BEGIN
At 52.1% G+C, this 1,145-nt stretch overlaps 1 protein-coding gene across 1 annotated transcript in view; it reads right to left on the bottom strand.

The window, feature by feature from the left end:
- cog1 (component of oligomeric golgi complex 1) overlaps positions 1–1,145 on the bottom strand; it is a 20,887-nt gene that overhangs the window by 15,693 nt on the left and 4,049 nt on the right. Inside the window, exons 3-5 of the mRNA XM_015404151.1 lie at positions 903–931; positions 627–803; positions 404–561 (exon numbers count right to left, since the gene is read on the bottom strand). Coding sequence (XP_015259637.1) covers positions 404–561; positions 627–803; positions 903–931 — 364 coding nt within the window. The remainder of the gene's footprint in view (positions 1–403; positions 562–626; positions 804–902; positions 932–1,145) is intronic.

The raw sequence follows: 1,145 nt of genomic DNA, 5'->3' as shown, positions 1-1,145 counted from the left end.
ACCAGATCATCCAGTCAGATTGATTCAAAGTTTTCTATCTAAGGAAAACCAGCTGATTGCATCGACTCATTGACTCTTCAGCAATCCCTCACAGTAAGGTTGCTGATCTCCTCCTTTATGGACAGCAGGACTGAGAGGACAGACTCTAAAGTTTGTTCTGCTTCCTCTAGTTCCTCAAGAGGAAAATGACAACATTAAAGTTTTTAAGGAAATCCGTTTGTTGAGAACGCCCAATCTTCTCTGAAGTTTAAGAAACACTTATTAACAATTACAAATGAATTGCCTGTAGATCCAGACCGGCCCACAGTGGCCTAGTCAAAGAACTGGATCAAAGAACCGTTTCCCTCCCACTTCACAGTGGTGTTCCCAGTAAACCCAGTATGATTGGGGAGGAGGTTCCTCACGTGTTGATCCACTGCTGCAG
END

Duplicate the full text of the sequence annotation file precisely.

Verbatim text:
At 52.1% G+C, this 1,145-nt stretch overlaps 1 protein-coding gene across 1 annotated transcript in view; it reads right to left on the bottom strand.

The window, feature by feature from the left end:
- cog1 (component of oligomeric golgi complex 1) overlaps positions 1–1,145 on the bottom strand; it is a 20,887-nt gene that overhangs the window by 15,693 nt on the left and 4,049 nt on the right. Inside the window, exons 3-5 of the mRNA XM_015404151.1 lie at positions 903–931; positions 627–803; positions 404–561 (exon numbers count right to left, since the gene is read on the bottom strand). Coding sequence (XP_015259637.1) covers positions 404–561; positions 627–803; positions 903–931 — 364 coding nt within the window. The remainder of the gene's footprint in view (positions 1–403; positions 562–626; positions 804–902; positions 932–1,145) is intronic.

The raw sequence follows: 1,145 nt of genomic DNA, 5'->3' as shown, positions 1-1,145 counted from the left end.
ACCAGATCATCCAGTCAGATTGATTCAAAGTTTTCTATCTAAGGAAAACCAGCTGATTGCATCGACTCATTGACTCTTCAGCAATCCCTCACAGTAAGGTTGCTGATCTCCTCCTTTATGGACAGCAGGACTGAGAGGACAGACTCTAAAGTTTGTTCTGCTTCCTCTAGTTCCTCAAGAGGAAAATGACAACATTAAAGTTTTTAAGGAAATCCGTTTGTTGAGAACGCCCAATCTTCTCTGAAGTTTAAGAAACACTTATTAACAATTACAAATGAATTGCCTGTAGATCCAGACCGGCCCACAGTGGCCTAGTCAAAGAACTGGATCAAAGAACCGTTTCCCTCCCACTTCACAGTGGTGTTCCCAGTAAACCCAGTATGATTGGGGAGGAGGTTCCTCACGTGTTGATCCACTGCTGCAG